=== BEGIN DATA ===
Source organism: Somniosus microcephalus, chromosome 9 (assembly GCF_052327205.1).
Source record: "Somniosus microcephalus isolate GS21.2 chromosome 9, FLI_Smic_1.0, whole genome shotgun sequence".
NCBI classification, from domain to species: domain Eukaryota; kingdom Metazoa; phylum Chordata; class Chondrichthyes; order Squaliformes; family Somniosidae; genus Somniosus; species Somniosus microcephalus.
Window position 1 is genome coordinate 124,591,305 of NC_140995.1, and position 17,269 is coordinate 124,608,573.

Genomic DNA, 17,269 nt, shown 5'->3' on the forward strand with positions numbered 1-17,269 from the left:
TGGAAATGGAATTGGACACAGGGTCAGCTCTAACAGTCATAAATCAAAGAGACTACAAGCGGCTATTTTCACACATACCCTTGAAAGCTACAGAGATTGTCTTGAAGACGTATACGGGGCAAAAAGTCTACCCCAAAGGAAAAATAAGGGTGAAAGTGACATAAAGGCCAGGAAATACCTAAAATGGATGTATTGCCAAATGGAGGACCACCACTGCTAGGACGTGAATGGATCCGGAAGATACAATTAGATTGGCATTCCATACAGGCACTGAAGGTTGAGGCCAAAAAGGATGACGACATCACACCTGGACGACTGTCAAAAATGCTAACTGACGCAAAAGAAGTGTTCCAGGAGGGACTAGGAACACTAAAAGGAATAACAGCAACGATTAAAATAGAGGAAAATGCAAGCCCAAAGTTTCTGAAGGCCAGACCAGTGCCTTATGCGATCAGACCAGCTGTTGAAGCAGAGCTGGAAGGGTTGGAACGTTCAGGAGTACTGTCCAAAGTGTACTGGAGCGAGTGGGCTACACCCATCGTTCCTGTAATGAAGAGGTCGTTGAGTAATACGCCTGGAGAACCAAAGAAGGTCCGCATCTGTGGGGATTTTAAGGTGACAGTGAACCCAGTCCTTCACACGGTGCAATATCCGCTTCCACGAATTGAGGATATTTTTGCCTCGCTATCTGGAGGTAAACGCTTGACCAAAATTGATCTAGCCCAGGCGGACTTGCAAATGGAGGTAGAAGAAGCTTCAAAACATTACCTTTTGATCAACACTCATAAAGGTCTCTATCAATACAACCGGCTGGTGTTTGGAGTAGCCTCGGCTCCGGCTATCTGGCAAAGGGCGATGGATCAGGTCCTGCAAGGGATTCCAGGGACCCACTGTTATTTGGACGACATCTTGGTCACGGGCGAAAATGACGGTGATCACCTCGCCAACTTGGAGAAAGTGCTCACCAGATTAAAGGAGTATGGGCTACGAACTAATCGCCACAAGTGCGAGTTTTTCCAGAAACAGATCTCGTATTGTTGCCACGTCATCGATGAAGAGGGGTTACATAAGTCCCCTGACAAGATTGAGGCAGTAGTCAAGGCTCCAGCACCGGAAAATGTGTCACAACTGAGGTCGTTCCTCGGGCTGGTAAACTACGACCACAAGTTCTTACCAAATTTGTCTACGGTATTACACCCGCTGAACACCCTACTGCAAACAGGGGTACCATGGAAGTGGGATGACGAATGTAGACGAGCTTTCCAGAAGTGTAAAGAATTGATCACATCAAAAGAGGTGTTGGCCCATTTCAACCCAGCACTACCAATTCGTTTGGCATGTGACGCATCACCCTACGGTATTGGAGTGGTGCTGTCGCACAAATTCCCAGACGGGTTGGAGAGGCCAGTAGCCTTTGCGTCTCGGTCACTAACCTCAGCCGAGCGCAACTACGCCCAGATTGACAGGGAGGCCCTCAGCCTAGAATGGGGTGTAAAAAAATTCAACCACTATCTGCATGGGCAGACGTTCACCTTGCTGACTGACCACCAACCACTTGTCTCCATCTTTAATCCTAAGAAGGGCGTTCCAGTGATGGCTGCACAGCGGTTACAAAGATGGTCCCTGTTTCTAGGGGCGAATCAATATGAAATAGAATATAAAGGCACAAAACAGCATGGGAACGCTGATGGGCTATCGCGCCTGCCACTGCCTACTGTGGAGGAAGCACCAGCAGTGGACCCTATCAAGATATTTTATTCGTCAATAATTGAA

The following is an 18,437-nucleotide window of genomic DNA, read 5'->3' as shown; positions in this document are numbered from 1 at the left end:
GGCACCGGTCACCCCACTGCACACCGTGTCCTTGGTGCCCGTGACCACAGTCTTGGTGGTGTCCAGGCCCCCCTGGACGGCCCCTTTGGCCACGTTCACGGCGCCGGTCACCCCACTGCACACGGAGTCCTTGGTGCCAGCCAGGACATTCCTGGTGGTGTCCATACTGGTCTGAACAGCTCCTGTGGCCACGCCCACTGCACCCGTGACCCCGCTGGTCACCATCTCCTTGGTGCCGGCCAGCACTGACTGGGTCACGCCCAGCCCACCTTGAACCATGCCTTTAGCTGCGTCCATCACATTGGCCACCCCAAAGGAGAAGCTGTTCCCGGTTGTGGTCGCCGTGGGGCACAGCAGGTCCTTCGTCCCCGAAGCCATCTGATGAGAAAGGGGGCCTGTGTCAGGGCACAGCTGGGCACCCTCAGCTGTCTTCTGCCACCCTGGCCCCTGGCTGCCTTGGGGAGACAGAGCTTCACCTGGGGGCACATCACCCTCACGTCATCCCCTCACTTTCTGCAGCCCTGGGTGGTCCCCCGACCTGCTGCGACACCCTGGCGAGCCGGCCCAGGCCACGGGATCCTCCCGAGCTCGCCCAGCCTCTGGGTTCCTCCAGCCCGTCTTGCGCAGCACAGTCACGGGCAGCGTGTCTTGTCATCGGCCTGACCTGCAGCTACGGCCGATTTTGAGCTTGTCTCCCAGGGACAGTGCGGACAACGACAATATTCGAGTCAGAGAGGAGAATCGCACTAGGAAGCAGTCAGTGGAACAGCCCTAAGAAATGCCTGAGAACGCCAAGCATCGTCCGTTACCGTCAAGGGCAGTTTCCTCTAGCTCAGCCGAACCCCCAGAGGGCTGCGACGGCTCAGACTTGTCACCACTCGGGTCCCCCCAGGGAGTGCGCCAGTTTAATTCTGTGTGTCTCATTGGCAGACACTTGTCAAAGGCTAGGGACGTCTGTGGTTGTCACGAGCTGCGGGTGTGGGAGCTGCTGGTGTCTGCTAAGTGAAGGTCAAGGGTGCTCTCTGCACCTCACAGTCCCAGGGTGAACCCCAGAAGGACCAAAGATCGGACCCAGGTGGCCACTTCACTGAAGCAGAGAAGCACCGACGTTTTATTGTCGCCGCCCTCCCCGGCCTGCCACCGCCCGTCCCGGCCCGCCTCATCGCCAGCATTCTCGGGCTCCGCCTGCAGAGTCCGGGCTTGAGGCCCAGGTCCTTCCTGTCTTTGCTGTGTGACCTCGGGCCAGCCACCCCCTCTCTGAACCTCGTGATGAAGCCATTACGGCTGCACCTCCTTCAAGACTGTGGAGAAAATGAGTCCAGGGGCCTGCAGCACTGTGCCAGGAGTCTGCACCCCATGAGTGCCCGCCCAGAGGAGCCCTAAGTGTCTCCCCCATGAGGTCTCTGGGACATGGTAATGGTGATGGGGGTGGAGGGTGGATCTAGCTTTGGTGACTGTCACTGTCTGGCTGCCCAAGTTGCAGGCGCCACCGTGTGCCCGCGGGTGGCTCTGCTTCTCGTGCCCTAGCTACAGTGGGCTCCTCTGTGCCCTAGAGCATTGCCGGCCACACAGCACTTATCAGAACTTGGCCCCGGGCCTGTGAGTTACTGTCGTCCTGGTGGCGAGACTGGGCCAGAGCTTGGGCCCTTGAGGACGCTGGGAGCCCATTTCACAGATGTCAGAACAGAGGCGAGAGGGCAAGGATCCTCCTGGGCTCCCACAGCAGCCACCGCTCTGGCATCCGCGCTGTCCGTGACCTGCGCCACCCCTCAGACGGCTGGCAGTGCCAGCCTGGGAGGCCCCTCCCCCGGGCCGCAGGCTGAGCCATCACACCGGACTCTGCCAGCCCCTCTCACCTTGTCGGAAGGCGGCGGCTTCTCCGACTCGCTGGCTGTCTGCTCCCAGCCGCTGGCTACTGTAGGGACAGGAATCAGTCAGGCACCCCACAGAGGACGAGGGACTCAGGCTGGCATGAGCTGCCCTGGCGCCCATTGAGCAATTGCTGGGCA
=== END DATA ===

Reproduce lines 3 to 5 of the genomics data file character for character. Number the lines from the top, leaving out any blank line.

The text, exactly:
NCBI classification, from domain to species: domain Eukaryota; kingdom Metazoa; phylum Chordata; class Chondrichthyes; order Squaliformes; family Somniosidae; genus Somniosus; species Somniosus microcephalus.
Window position 1 is genome coordinate 124,591,305 of NC_140995.1, and position 17,269 is coordinate 124,608,573.

Genomic DNA, 17,269 nt, shown 5'->3' on the forward strand with positions numbered 1-17,269 from the left: